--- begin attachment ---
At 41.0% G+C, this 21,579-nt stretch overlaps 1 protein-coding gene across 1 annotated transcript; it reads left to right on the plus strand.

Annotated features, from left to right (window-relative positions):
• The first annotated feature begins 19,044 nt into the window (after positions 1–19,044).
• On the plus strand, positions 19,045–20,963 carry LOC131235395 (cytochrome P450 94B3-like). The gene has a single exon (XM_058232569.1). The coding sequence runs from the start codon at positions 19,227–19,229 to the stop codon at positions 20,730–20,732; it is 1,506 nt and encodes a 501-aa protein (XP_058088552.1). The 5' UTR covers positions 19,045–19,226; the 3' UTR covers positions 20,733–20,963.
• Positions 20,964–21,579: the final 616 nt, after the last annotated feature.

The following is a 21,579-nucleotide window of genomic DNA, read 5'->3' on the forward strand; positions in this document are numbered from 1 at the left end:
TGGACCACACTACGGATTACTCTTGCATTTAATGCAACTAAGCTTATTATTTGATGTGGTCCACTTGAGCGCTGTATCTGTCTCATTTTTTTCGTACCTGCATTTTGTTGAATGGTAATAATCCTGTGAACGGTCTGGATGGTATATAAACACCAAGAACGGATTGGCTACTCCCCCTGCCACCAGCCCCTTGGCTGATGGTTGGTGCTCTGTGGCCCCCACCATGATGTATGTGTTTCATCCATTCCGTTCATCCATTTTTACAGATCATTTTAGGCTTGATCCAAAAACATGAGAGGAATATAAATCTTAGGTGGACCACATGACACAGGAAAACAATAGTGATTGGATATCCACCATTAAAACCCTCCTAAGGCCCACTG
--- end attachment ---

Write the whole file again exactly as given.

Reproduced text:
At 41.0% G+C, this 21,579-nt stretch overlaps 1 protein-coding gene across 1 annotated transcript; it reads left to right on the plus strand.

Annotated features, from left to right (window-relative positions):
• The first annotated feature begins 19,044 nt into the window (after positions 1–19,044).
• On the plus strand, positions 19,045–20,963 carry LOC131235395 (cytochrome P450 94B3-like). The gene has a single exon (XM_058232569.1). The coding sequence runs from the start codon at positions 19,227–19,229 to the stop codon at positions 20,730–20,732; it is 1,506 nt and encodes a 501-aa protein (XP_058088552.1). The 5' UTR covers positions 19,045–19,226; the 3' UTR covers positions 20,733–20,963.
• Positions 20,964–21,579: the final 616 nt, after the last annotated feature.

The following is a 21,579-nucleotide window of genomic DNA, read 5'->3' on the forward strand; positions in this document are numbered from 1 at the left end:
TGGACCACACTACGGATTACTCTTGCATTTAATGCAACTAAGCTTATTATTTGATGTGGTCCACTTGAGCGCTGTATCTGTCTCATTTTTTTCGTACCTGCATTTTGTTGAATGGTAATAATCCTGTGAACGGTCTGGATGGTATATAAACACCAAGAACGGATTGGCTACTCCCCCTGCCACCAGCCCCTTGGCTGATGGTTGGTGCTCTGTGGCCCCCACCATGATGTATGTGTTTCATCCATTCCGTTCATCCATTTTTACAGATCATTTTAGGCTTGATCCAAAAACATGAGAGGAATATAAATCTTAGGTGGACCACATGACACAGGAAAACAATAGTGATTGGATATCCACCATTAAAACCCTCCTAAGGCCCACTG